While Beijing holds their biggest military parade to commemorate the day, more demonstrations are expected in Hong Kong following some of the worst over the weekend.
By; James R Haft
Tuesday, 1 October 2019, marks the seventieth anniversary of the day Mao Zedong, Chairman of the Communist Party of China, formally proclaimed the founding of the People’s Republic of China.
General Secretary of the Communist Party, President and Chairman of the Central Military Commission Xi Jinping will address the nation from the same balcony on the Gate of Heavenly Peace where Chairman Mao made his proclamation on 1 October 1949, and like on the first celebration, this will be followed by a grand military parade. This year’s will be the largest ever with 15,000 military personnel, 160 fighter jets, bombers and other aircraft, 580 tanks and additional weaponry, some never before seen in public.
Beijing has been all decked out for the celebrations. Magnificent flower arrangements are seen everywhere. Red flags are flying above, and mammoth red banners hang from overpasses extolling the greatness of “Comrade Xi Jinping”. Even topiaries have been installed along the capital’s roadways.
Meanwhile, because of security concerns, residents of apartments in certain areas have been ordered to vacate, entertainment venues have been restricted and authorities have banned flying kites and lanterns as well as homing pigeons, traditions that have long been practiced by different neighbourhoods.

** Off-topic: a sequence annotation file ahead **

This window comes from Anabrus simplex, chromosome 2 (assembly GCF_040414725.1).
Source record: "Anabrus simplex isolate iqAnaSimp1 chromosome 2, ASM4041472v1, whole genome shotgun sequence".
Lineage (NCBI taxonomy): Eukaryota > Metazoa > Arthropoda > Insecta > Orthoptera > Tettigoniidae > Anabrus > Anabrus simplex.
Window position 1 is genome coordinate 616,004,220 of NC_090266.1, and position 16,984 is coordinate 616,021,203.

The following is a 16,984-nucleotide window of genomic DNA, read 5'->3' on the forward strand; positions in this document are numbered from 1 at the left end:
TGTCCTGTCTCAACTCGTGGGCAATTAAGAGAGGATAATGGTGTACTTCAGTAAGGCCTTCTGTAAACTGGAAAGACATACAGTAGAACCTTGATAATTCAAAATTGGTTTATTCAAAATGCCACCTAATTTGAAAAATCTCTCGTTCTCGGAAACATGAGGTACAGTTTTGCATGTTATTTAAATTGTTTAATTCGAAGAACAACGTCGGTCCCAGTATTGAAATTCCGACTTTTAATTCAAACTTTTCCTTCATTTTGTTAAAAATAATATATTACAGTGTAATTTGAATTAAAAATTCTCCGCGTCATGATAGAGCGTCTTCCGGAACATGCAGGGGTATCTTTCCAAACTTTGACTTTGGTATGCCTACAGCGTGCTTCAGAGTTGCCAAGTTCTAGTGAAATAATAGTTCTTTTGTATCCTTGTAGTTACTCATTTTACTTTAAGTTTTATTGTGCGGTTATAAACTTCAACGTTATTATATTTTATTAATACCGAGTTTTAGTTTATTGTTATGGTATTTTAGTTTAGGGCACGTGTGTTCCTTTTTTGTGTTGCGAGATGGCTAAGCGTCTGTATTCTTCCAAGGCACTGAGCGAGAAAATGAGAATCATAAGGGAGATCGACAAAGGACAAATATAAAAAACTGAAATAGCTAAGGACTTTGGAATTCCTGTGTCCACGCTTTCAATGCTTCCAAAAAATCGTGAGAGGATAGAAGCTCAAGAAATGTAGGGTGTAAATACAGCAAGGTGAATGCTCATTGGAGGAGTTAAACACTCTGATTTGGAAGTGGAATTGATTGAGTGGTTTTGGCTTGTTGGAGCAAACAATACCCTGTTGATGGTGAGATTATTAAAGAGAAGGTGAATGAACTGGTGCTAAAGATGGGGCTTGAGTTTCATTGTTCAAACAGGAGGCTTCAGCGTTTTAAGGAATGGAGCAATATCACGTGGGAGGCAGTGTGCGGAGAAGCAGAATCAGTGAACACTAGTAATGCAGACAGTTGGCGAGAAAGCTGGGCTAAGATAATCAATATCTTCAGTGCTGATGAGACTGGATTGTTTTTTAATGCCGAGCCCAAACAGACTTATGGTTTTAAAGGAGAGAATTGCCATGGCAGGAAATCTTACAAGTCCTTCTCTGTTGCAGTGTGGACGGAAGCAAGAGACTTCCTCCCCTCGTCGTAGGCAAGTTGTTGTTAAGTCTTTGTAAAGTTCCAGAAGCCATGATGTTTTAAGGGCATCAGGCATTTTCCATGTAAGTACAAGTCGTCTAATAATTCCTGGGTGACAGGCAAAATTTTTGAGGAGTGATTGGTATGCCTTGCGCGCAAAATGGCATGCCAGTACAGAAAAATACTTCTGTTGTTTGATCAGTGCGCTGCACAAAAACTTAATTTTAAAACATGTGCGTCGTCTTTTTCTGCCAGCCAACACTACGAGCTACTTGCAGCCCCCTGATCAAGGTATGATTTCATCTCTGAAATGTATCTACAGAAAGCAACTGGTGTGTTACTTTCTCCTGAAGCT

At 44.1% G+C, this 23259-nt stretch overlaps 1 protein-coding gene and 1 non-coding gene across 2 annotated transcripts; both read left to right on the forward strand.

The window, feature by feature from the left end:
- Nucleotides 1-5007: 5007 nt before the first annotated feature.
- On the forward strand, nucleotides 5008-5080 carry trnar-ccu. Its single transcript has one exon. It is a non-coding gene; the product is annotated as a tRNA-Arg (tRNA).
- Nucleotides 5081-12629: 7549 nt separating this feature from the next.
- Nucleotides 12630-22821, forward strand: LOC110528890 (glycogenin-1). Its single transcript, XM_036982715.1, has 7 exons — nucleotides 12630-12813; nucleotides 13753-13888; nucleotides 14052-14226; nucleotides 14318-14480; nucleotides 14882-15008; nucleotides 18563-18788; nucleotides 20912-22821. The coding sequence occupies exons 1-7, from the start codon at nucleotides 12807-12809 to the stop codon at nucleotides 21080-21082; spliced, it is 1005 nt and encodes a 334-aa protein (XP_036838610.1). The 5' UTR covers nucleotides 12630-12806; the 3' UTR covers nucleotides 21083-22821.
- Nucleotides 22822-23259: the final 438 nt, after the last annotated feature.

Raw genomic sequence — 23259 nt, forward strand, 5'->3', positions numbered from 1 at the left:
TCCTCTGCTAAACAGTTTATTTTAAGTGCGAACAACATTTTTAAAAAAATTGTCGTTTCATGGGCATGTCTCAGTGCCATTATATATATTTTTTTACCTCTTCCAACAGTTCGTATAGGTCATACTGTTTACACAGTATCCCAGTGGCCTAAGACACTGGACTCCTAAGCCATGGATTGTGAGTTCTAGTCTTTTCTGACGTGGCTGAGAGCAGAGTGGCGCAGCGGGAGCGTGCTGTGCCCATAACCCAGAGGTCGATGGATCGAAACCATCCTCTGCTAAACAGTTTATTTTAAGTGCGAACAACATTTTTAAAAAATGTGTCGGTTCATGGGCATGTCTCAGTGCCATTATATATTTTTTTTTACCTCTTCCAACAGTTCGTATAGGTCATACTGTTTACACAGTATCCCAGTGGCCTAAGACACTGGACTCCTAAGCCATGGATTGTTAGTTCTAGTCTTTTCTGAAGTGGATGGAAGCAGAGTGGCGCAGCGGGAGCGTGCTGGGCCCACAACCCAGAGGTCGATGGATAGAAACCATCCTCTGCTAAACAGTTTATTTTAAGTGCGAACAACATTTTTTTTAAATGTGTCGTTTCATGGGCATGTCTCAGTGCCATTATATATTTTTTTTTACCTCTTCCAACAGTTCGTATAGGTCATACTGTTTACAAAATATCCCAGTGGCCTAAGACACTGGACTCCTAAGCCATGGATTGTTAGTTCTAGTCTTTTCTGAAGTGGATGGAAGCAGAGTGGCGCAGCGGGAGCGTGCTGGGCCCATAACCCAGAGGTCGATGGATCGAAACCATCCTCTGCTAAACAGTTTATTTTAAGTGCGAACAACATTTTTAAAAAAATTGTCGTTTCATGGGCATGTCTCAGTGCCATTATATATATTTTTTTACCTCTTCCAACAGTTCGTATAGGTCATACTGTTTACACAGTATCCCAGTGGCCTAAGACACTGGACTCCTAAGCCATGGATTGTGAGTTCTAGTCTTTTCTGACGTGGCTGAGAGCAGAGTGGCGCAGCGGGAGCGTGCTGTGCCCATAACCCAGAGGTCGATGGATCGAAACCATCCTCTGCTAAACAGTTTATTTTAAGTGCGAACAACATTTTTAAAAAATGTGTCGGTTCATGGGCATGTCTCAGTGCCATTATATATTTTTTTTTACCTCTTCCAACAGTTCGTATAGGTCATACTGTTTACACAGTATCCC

In Hong Kong, where protests have plagued the semiautonomous territory since March, the government has for the first time cancelled their annual pyrotechnic spectacular for safety concerns. Instead, they plan to hold a subdued celebration.
These have been tough times for the Chinese leader with the country’s economic downturn partially caused by the trade war with the US and a Swine Fever epidemic driving up food prices. In addition to the Hong Kong turmoil constantly in the news, China has also been condemned for its detention of Muslims in Xinjiang. These are concerns that President Xi would like to be forgotten as he wants this milestone to promote his and the party’s accomplishments.
This can be seen in the logo for the seventieth anniversary, which is dominated by a red-coloured “70” with a yellow representation of the great wall forming a V for victory or U for unity. These colours, red and yellow, are the same as the national flag that has flown over the People’s Republic of China since 1949. Flying about the “70” are five doves that represent the five continents of the world where China is expanding its influence. According to Xinhua, or the New China news agency, the doves ascend in flight, starting in red and ending in yellow, to convey a desire for peace and unity as well as “the Chinese people flying to a future of great rejuvenation under the leadership of the Communist Party”, which refers to President Xi Jinping’s concept of a “Chinese Dream”.
With hopes that the festivities will communicate these aspirations, most international coverage is expected to interject reporting from Hong Kong as well as other less celebratory news, which could stain this image President Xi hopes to convey.